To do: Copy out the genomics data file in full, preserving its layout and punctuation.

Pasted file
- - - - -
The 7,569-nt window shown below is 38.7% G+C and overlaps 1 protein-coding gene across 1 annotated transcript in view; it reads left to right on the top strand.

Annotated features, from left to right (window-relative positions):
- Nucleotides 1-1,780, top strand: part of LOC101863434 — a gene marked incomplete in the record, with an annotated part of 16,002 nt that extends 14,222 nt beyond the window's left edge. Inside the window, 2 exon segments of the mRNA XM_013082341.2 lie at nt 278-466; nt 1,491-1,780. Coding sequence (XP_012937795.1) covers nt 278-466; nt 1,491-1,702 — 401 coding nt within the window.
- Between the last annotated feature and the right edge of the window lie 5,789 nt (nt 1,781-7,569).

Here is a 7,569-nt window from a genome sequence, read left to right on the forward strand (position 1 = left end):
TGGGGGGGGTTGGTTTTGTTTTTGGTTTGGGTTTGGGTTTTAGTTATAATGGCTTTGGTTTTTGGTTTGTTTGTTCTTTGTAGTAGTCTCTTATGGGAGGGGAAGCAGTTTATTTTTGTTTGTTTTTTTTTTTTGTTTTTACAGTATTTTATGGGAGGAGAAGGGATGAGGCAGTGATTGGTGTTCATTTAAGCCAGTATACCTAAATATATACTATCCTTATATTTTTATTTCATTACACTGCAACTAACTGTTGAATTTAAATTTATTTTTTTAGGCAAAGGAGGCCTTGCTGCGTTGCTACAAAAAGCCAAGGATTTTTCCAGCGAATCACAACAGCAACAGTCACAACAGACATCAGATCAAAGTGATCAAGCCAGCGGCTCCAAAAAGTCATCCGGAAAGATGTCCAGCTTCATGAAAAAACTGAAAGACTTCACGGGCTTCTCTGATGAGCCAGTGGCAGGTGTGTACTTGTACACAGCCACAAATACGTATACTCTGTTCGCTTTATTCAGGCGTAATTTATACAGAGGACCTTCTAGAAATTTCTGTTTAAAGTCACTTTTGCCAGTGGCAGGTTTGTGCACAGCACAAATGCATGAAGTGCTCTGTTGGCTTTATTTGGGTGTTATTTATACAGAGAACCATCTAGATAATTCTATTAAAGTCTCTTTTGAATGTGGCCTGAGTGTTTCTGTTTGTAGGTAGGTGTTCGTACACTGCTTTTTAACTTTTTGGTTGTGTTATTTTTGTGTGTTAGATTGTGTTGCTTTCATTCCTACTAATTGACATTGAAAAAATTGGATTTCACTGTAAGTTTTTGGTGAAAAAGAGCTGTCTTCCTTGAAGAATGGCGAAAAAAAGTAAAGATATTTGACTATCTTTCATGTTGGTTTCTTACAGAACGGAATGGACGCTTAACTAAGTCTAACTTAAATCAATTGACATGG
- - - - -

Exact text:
The 7,569-nt window shown below is 38.7% G+C and overlaps 1 protein-coding gene across 1 annotated transcript in view; it reads left to right on the top strand.

Annotated features, from left to right (window-relative positions):
- Nucleotides 1-1,780, top strand: part of LOC101863434 — a gene marked incomplete in the record, with an annotated part of 16,002 nt that extends 14,222 nt beyond the window's left edge. Inside the window, 2 exon segments of the mRNA XM_013082341.2 lie at nt 278-466; nt 1,491-1,780. Coding sequence (XP_012937795.1) covers nt 278-466; nt 1,491-1,702 — 401 coding nt within the window.
- Between the last annotated feature and the right edge of the window lie 5,789 nt (nt 1,781-7,569).

Here is a 7,569-nt window from a genome sequence, read left to right on the forward strand (position 1 = left end):
TGGGGGGGGTTGGTTTTGTTTTTGGTTTGGGTTTGGGTTTTAGTTATAATGGCTTTGGTTTTTGGTTTGTTTGTTCTTTGTAGTAGTCTCTTATGGGAGGGGAAGCAGTTTATTTTTGTTTGTTTTTTTTTTTTGTTTTTACAGTATTTTATGGGAGGAGAAGGGATGAGGCAGTGATTGGTGTTCATTTAAGCCAGTATACCTAAATATATACTATCCTTATATTTTTATTTCATTACACTGCAACTAACTGTTGAATTTAAATTTATTTTTTTAGGCAAAGGAGGCCTTGCTGCGTTGCTACAAAAAGCCAAGGATTTTTCCAGCGAATCACAACAGCAACAGTCACAACAGACATCAGATCAAAGTGATCAAGCCAGCGGCTCCAAAAAGTCATCCGGAAAGATGTCCAGCTTCATGAAAAAACTGAAAGACTTCACGGGCTTCTCTGATGAGCCAGTGGCAGGTGTGTACTTGTACACAGCCACAAATACGTATACTCTGTTCGCTTTATTCAGGCGTAATTTATACAGAGGACCTTCTAGAAATTTCTGTTTAAAGTCACTTTTGCCAGTGGCAGGTTTGTGCACAGCACAAATGCATGAAGTGCTCTGTTGGCTTTATTTGGGTGTTATTTATACAGAGAACCATCTAGATAATTCTATTAAAGTCTCTTTTGAATGTGGCCTGAGTGTTTCTGTTTGTAGGTAGGTGTTCGTACACTGCTTTTTAACTTTTTGGTTGTGTTATTTTTGTGTGTTAGATTGTGTTGCTTTCATTCCTACTAATTGACATTGAAAAAATTGGATTTCACTGTAAGTTTTTGGTGAAAAAGAGCTGTCTTCCTTGAAGAATGGCGAAAAAAAGTAAAGATATTTGACTATCTTTCATGTTGGTTTCTTACAGAACGGAATGGACGCTTAACTAAGTCTAACTTAAATCAATTGACATGG